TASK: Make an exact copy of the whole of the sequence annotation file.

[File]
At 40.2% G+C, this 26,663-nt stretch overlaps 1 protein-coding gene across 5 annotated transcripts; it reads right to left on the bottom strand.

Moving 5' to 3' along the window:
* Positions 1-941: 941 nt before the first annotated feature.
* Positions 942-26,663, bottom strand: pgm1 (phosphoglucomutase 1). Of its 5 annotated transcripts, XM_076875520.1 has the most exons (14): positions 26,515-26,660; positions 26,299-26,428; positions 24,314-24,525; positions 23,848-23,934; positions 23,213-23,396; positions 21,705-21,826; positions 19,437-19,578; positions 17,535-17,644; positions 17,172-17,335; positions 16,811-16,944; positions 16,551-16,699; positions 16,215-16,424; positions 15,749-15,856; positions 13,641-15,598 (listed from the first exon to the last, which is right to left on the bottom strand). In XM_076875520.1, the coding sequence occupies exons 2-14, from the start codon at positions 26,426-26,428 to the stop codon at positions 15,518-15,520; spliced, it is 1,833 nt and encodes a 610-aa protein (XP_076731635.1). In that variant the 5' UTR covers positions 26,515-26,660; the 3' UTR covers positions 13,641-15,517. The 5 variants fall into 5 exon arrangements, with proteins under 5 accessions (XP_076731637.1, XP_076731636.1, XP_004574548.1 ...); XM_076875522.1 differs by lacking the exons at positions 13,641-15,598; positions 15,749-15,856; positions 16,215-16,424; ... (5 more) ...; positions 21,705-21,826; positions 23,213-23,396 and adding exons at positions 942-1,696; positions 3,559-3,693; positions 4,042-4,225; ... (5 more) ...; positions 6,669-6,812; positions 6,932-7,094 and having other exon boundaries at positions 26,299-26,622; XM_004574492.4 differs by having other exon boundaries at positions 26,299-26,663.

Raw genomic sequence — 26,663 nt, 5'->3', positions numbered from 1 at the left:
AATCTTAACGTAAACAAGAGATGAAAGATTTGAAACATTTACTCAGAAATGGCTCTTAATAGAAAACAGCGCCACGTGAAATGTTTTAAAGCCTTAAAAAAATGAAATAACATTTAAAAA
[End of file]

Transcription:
At 40.2% G+C, this 26,663-nt stretch overlaps 1 protein-coding gene across 5 annotated transcripts; it reads right to left on the bottom strand.

Moving 5' to 3' along the window:
* Positions 1-941: 941 nt before the first annotated feature.
* Positions 942-26,663, bottom strand: pgm1 (phosphoglucomutase 1). Of its 5 annotated transcripts, XM_076875520.1 has the most exons (14): positions 26,515-26,660; positions 26,299-26,428; positions 24,314-24,525; positions 23,848-23,934; positions 23,213-23,396; positions 21,705-21,826; positions 19,437-19,578; positions 17,535-17,644; positions 17,172-17,335; positions 16,811-16,944; positions 16,551-16,699; positions 16,215-16,424; positions 15,749-15,856; positions 13,641-15,598 (listed from the first exon to the last, which is right to left on the bottom strand). In XM_076875520.1, the coding sequence occupies exons 2-14, from the start codon at positions 26,426-26,428 to the stop codon at positions 15,518-15,520; spliced, it is 1,833 nt and encodes a 610-aa protein (XP_076731635.1). In that variant the 5' UTR covers positions 26,515-26,660; the 3' UTR covers positions 13,641-15,517. The 5 variants fall into 5 exon arrangements, with proteins under 5 accessions (XP_076731637.1, XP_076731636.1, XP_004574548.1 ...); XM_076875522.1 differs by lacking the exons at positions 13,641-15,598; positions 15,749-15,856; positions 16,215-16,424; ... (5 more) ...; positions 21,705-21,826; positions 23,213-23,396 and adding exons at positions 942-1,696; positions 3,559-3,693; positions 4,042-4,225; ... (5 more) ...; positions 6,669-6,812; positions 6,932-7,094 and having other exon boundaries at positions 26,299-26,622; XM_004574492.4 differs by having other exon boundaries at positions 26,299-26,663.

Raw genomic sequence — 26,663 nt, 5'->3', positions numbered from 1 at the left:
AATCTTAACGTAAACAAGAGATGAAAGATTTGAAACATTTACTCAGAAATGGCTCTTAATAGAAAACAGCGCCACGTGAAATGTTTTAAAGCCTTAAAAAAATGAAATAACATTTAAAAA